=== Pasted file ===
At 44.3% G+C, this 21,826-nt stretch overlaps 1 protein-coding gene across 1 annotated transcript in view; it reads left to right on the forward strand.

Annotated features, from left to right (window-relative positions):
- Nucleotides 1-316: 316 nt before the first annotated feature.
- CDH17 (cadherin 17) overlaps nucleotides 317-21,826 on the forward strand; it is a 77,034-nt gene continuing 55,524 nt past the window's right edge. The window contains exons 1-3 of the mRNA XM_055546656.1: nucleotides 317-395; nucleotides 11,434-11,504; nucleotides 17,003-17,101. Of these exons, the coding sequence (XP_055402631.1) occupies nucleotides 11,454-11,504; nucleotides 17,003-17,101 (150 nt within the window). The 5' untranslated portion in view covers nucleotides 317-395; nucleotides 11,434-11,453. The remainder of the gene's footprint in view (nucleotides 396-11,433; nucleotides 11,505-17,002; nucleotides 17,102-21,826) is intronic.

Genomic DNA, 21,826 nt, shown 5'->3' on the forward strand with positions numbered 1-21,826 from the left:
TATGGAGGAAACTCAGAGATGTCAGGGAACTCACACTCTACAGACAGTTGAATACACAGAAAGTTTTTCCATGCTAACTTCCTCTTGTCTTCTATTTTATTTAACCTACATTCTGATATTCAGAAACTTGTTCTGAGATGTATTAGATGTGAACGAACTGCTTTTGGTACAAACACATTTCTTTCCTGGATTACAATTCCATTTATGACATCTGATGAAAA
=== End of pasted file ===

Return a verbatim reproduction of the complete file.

At 44.3% G+C, this 21,826-nt stretch overlaps 1 protein-coding gene across 1 annotated transcript in view; it reads left to right on the forward strand.

Annotated features, from left to right (window-relative positions):
- Nucleotides 1-316: 316 nt before the first annotated feature.
- CDH17 (cadherin 17) overlaps nucleotides 317-21,826 on the forward strand; it is a 77,034-nt gene continuing 55,524 nt past the window's right edge. The window contains exons 1-3 of the mRNA XM_055546656.1: nucleotides 317-395; nucleotides 11,434-11,504; nucleotides 17,003-17,101. Of these exons, the coding sequence (XP_055402631.1) occupies nucleotides 11,454-11,504; nucleotides 17,003-17,101 (150 nt within the window). The 5' untranslated portion in view covers nucleotides 317-395; nucleotides 11,434-11,453. The remainder of the gene's footprint in view (nucleotides 396-11,433; nucleotides 11,505-17,002; nucleotides 17,102-21,826) is intronic.

Genomic DNA, 21,826 nt, shown 5'->3' on the forward strand with positions numbered 1-21,826 from the left:
TATGGAGGAAACTCAGAGATGTCAGGGAACTCACACTCTACAGACAGTTGAATACACAGAAAGTTTTTCCATGCTAACTTCCTCTTGTCTTCTATTTTATTTAACCTACATTCTGATATTCAGAAACTTGTTCTGAGATGTATTAGATGTGAACGAACTGCTTTTGGTACAAACACATTTCTTTCCTGGATTACAATTCCATTTATGACATCTGATGAAAA